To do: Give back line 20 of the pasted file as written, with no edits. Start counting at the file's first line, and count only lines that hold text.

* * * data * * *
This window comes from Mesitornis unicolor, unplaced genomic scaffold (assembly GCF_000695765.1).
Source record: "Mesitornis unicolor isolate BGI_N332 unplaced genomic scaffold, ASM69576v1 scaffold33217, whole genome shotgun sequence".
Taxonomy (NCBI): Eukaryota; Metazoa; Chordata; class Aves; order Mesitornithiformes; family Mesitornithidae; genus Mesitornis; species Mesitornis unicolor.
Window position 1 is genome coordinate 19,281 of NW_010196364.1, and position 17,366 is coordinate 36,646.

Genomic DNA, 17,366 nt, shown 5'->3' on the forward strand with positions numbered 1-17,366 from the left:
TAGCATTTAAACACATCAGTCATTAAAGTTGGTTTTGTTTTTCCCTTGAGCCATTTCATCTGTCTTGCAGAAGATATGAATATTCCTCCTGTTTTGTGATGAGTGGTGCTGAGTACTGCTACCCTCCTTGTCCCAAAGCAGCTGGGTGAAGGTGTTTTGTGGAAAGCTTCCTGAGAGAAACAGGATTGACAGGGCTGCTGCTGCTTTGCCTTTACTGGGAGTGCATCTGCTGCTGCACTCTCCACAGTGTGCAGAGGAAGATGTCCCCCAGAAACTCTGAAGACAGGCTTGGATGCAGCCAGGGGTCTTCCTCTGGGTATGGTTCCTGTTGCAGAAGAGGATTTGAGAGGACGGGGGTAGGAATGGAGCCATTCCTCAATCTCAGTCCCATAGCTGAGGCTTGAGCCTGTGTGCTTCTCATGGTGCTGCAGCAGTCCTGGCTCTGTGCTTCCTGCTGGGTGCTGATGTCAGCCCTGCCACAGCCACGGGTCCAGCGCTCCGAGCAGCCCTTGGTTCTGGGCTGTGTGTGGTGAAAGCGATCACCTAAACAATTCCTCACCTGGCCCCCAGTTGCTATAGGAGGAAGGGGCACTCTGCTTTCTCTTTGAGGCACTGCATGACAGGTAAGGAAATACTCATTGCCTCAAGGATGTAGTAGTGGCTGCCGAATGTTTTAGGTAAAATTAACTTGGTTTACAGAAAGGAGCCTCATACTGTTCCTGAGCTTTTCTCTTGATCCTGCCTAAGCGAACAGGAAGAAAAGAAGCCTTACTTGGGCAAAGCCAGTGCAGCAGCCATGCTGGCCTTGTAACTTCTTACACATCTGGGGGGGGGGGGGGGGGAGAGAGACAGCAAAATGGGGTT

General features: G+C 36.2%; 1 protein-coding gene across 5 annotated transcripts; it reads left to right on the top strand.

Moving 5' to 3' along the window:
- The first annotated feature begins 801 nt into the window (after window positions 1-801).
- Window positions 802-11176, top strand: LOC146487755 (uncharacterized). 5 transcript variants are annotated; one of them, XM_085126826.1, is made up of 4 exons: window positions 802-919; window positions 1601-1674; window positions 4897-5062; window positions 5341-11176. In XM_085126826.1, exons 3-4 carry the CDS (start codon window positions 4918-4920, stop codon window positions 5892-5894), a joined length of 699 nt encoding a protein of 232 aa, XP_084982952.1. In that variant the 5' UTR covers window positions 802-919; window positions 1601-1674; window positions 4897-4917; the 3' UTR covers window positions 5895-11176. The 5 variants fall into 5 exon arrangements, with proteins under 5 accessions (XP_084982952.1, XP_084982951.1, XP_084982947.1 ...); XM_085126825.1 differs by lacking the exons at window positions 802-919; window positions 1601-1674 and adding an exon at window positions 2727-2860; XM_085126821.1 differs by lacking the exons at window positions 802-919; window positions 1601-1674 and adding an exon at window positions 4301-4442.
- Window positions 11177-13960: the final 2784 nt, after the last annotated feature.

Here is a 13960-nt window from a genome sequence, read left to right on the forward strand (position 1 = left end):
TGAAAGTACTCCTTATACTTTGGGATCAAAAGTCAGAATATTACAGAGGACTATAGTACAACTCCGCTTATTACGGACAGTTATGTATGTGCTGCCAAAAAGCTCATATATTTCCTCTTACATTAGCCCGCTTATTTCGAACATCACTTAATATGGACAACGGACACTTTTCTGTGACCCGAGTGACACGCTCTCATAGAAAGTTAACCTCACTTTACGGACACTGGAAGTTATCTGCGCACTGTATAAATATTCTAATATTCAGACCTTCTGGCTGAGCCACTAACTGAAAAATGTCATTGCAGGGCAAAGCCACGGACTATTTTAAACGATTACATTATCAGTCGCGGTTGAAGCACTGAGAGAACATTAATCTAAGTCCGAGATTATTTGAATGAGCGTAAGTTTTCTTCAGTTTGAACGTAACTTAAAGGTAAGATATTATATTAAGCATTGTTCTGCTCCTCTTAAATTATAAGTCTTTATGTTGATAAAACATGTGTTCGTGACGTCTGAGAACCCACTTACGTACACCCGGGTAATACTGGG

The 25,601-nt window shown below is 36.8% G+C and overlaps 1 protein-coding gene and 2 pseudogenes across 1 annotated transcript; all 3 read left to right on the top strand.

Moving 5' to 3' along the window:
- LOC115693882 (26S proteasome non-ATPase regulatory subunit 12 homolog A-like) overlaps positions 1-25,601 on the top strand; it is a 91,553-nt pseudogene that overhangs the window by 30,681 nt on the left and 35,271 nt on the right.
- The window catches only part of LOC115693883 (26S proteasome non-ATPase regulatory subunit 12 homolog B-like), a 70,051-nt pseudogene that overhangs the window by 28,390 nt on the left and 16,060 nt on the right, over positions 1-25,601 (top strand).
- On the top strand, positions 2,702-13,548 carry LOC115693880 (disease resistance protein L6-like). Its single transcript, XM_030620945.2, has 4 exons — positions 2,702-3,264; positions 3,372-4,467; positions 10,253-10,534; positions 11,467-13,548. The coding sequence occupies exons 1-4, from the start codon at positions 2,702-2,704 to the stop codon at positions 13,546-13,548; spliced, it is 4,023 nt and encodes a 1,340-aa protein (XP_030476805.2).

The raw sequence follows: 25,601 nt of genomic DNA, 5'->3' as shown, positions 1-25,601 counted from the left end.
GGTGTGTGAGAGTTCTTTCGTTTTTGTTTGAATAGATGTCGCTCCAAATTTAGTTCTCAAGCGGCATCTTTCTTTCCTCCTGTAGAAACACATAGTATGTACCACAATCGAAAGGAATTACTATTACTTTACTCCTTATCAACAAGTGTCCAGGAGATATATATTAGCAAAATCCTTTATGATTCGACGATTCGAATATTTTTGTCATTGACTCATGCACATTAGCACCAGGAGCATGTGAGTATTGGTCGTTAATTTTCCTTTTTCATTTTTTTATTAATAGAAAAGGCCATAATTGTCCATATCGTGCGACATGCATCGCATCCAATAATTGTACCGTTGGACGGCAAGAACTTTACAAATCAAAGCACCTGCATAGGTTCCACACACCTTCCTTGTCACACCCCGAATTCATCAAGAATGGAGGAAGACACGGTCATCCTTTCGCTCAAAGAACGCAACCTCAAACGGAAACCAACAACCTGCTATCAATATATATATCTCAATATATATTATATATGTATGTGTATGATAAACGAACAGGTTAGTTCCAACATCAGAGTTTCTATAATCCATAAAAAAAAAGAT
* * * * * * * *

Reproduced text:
GGTGTGTGAGAGTTCTTTCGTTTTTGTTTGAATAGATGTCGCTCCAAATTTAGTTCTCAAGCGGCATCTTTCTTTCCTCCTGTAGAAACACATAGTATGTACCACAATCGAAAGGAATTACTATTACTTTACTCCTTATCAACAAGTGTCCAGGAGATATATATTAGCAAAATCCTTTATGATTCGACGATTCGAATATTTTTGTCATTGACTCATGCACATTAGCACCAGGAGCATGTGAGTATTGGTCGTTAATTTTCCTTTTTCATTTTTTTATTAATAGAAAAGGCCATAATTGTCCATATCGTGCGACATGCATCGCATCCAATAATTGTACCGTTGGACGGCAAGAACTTTACAAATCAAAGCACCTGCATAGGTTCCACACACCTTCCTTGTCACACCCCGAATTCATCAAGAATGGAGGAAGACACGGTCATCCTTTCGCTCAAAGAACGCAACCTCAAACGGAAACCAACAACCTGCTATCAATATATATATCTCAATATATATTATATATGTATGTGTATGATAAACGAACAGGTTAGTTCCAACATCAGAGTTTCTATAATCCATAAAAAAAAAGAT